An examination of the ways in which East Central Europe has been affected by the interaction of politics, ideology, and diplomacy in the twentieth century.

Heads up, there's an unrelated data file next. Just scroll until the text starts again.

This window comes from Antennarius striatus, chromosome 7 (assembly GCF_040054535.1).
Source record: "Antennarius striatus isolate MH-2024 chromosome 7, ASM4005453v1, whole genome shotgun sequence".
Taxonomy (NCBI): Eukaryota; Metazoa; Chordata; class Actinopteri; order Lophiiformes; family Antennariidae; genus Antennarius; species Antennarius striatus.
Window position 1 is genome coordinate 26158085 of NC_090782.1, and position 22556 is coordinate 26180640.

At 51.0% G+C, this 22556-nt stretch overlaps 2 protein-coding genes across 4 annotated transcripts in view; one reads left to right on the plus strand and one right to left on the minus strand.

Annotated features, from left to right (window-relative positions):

No region of the world has been more affected by the various movements of the twentieth century than East Central Europe. Broadly defined as comprising the historic territories of the Czechs, Hungarians, Poles, and Slovaks, East Central Europe has been shaped by the interaction of politics, ideology, and diplomacy, especially by the policies of the Great Powers towards the east of Europe. This book addresses Czech politics in Moravia and Czech politics in Bohemia in the nineteenth century, the international politics of relief during World War I, the Morgenthau Mission and the Polish Pogroms of 1919, the Hitler-Stalin Pact and its influence on Poland in 1939, Hungarian-Americans during World War II, and Polish-East German relations after World War II.Contributors: Bruce Garver, M. B. B. Biskupski, Neal Pease, William L. Blackwood, Anna M. Cienciala, Steven Bela Vardy, and Douglas Selvage.M. B. B. Biskupski is Professor of History at Central Connecticut State University.